Like with any barre workouts, the workout can easily be made harder (or easier) with how deep you go into each movement, how high you hold your legs, etc. As far as barre workouts I find this to be more challenging, thanks to Carrie’s form instruction, and really reminding you how to get the most out of the exercise. I would place it in the high intermediate category. This is definitely a must have for any more barre enthusiast. I have no other Pure Barre workouts to make a comparison.
Carrie is articulate with her cuing and form pointers, and definitely a natural barre instructor. She did have a habit of saying “that’s enough” when the set was over, but didn’t say it enough to become distracting or annoying. She is very professional and definitely on the quieter side in that she was not at all chatty.
I'm an advanced exerciser typically and a (recently enthusiastic) dabbler in barre. I own and love all the more advanced barre workouts out there- P57, The Bar Method Dancer's Body, Ballet Body, Ballet Physique etc. Pershing Square 2 has the reputation of being one of the hardest barre DVDs available so I was thrilled to finally acquire it. There are two things about this workout that make it really stand out. First, the flow is excellent. It is incredibly efficient and there is not a moment of wasted time. Second, the quality of the instruction is superb. Carrie gives incredibly helpful and precise form pointers throughout without interrupting the flow, and she really pushes you to work harder and deeper. The tutorial on the DVD is also efficient and precise.
In terms of the difficulty, I missed the more extensive upper body segment that starts off most barre DVDs and classes, and that does bother me, because I hate having to assemble full workouts from multiple DVDs. For the lower body and core, I found this to be a challenging workout. There's a little bit of a learning curve with the standing pretzel- I didn't feel like I was working as deeply into my glutes as I would have liked- but that was more about learning the proper form than anything else. I felt worked out at the end but not shaky like I feel at the end of some of the other workouts I mentioned. Based on my experience, I would rate this as higher intermediate. This workout is well done and definitely motivates me to get some other Pure Barre workouts.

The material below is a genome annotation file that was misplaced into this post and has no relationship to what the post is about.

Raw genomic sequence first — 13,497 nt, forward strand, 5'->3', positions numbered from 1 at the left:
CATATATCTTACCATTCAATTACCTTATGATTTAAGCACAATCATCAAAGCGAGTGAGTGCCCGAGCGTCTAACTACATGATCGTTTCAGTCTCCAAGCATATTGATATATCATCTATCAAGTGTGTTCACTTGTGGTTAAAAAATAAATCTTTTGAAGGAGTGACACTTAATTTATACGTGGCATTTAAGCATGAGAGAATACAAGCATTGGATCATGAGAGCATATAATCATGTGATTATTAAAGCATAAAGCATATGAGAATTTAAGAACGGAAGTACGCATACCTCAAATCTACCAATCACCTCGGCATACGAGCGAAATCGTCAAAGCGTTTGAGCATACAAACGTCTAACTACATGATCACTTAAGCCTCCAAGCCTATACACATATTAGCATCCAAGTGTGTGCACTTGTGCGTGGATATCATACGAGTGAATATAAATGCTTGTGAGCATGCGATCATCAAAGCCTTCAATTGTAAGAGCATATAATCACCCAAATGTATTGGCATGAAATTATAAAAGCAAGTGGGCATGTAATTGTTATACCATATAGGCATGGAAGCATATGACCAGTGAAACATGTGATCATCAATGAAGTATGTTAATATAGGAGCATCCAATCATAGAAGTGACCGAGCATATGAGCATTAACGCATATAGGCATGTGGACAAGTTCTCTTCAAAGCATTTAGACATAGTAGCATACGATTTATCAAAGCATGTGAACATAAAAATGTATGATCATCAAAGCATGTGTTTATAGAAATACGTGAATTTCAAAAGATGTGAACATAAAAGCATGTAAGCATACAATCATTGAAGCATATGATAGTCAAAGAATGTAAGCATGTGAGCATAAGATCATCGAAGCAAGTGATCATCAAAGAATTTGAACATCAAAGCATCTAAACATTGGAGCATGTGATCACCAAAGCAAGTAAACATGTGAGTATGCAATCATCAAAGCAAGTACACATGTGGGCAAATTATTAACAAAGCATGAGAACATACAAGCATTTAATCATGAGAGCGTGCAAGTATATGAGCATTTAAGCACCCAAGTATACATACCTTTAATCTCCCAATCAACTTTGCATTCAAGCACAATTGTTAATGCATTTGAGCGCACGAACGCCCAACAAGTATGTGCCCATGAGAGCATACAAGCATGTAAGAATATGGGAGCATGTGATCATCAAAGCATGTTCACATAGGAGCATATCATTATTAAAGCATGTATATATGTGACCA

This newest installment from Pure Barre is approximately 45 minutes long. After the warm-up, Carrie takes you through 3 thigh toning segments (plie with ball squeeze, plie without ball, and leg extensions), followed by targeted glute toning (one set each standing and on the mat), and approximately 3 sets of ab work (one static hold, one more Pilates-inspired, and hip raises).
The use of the ball really ups the intensity and sets this workout apart from others in the genre, particularly in the floor glute work and the first set of ab toning.
It was difficult for me to tell how it compared overall to the original Pure Barre (my first time with this workout was coming off a sinus infection, and not having worked out for a week). My general impression was that the thigh work was easier than the oirginal (I could have done without the leg extensions and would have preferred an extra plie set instead), but the glute work (especially the part with the ball) was tougher.
Because this DVD is so well-chaptered, it makes for a great add-on in addition to a great stand-alone workout.
Carrie is a fantastic instructor. She gives good form pointers at the outset, and reminders as you go along and your form starts to sag as your muscles start to quake. The production values are flawless with movements crystal clear (unlike the original), so its very easy to follow.